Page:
Do you know what is really going on with your machines? Have you actually listened to them lately?
Today’s guest on Swarfcast is Jeff Rizzie, Director of Digital Enablement at Sandvik Coromant.
Sandvik is renown for its cutting tools, but the company has branched out into selling cloud-based machine monitoring software called CoroPlus Machining Insights. Machining Insights measures the overall equipment effectiveness, or OEE, of a factory’s machines, collecting data such as spindle speeds, axis feed rates, and spindle override frequency. Rizzie estimates that 90% of shops who have used Machining Insights believed their OEE was significantly higher than what it was in reality.
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Machine Monitoring collects data through an ethernet connection with machines. It shows all data collected since the machine was connected, from the standpoint of the machine, the components being produced, as well as the cutting tools on the machine. The system takes metrics such as spindle speeds, axes feed rates, load meters, machine alarms, and position of feed rate override switches. It also tracks when the machine in Automatic mode, MDI mode, or when it is executing programs.
Rizzie says shops often estimate that they are in the 60%-75% range of OEE, but then CoroPlus reveals they are actually in the 30% range or even lower.
The standards for OEE in shops changes depending on the type of components the shop makes. A shop doing high volume automotive parts needs to have a much higher OEE to be profitable than a shop doing lower volume parts. Rizzie says the highest OEE he has seen was at an automotive shop in mid-80% range.
Rizzie says that often when a shop has low OEE it’s because little problems on a lot of machines add up. Often operators are not getting peak performance from machine tools because they are hacking through errors created by underlying problems in the equipment. One possible cause of this scenario is that operators are under such pressure to make parts fast that they don’t take the time to stop machines to address the roots of problems.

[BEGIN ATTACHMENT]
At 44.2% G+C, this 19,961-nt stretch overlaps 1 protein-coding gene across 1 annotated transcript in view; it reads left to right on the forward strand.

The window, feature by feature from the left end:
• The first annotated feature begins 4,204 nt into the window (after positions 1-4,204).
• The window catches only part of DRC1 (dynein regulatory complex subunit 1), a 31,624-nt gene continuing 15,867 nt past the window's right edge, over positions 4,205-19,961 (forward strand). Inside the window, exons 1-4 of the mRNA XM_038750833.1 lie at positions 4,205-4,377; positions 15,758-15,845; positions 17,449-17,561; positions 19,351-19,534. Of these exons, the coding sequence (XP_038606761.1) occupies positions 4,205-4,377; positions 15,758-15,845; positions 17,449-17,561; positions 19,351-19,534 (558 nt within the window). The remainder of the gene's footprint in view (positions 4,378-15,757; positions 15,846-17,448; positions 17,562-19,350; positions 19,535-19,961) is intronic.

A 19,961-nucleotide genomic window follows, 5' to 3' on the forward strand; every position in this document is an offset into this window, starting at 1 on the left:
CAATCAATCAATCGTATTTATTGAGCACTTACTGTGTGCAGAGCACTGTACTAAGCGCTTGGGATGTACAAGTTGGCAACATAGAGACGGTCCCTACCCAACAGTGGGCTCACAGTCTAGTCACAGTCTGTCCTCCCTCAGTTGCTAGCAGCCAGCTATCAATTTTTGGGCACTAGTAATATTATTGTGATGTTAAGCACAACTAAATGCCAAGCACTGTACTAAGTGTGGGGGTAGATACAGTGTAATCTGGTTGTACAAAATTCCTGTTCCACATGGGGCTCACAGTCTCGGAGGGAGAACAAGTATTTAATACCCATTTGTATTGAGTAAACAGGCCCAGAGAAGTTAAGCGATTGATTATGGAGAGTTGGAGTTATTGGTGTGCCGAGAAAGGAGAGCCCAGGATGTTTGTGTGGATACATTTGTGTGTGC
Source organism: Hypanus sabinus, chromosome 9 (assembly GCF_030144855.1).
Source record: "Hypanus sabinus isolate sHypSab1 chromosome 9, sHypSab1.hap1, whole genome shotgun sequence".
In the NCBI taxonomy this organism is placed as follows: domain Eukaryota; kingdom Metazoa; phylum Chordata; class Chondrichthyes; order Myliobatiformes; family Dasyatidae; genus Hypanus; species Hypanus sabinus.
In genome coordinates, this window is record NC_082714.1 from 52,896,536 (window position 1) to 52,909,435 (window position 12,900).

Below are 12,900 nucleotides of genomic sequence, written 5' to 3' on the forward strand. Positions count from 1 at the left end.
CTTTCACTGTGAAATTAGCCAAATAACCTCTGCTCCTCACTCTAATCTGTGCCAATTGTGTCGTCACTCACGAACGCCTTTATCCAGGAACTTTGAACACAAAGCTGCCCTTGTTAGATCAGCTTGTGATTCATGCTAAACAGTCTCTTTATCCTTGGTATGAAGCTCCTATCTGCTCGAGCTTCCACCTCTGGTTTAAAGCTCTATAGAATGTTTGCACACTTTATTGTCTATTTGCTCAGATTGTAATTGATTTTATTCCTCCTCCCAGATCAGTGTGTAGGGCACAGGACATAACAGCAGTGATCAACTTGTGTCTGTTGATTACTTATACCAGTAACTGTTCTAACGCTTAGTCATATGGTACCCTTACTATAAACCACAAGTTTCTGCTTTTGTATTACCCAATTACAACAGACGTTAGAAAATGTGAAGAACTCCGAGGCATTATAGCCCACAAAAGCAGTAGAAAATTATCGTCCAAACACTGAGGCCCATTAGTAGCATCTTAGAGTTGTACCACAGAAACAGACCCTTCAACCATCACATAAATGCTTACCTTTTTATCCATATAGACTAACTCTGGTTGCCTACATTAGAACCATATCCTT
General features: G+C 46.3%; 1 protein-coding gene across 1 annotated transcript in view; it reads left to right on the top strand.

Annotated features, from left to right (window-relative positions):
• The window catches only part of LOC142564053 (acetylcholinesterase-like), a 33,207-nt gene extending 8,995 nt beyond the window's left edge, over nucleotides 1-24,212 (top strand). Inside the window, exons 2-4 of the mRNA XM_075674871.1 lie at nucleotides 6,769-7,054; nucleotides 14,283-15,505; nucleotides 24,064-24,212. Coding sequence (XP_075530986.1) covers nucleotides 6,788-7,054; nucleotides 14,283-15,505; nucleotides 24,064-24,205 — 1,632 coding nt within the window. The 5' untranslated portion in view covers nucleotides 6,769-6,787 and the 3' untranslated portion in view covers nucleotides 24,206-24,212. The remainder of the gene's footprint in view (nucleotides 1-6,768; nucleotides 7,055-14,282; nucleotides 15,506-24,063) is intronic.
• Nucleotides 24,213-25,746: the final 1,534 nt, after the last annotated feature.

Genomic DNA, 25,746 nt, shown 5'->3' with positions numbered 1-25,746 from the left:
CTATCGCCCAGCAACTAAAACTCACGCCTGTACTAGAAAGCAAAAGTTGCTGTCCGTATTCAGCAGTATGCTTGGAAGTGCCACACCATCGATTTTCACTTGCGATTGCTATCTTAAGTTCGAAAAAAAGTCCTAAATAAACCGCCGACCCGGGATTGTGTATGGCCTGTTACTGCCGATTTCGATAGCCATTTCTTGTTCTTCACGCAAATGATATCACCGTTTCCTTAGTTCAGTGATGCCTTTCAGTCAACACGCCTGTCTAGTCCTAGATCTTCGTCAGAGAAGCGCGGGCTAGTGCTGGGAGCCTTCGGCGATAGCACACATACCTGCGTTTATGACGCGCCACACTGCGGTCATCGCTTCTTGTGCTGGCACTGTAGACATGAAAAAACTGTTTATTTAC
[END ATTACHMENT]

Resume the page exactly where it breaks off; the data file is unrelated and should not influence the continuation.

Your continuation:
When Monitoring Insights shows feed rate override switches being used frequently it’s important to examine why. Operators might be slowing down machines to stop chatter, rather than correcting the underlying cause of it. Maybe the machine’s firmware needs to be updated. Maybe the program has a glitch. Maybe the machine is dirty. If these simple problems can be identified and dealt with properly, a company can save huge money.
Rather than leave customers on their own to interpret the data and come up with their own solutions, Sandvik offers consulting services. They advise the company on technical issues as well as lean management.
Question: What’s the strangest problem you have seen with a machine?
This article was originally posted on https://todaysmachiningworld.com/knowing-what-your-machines/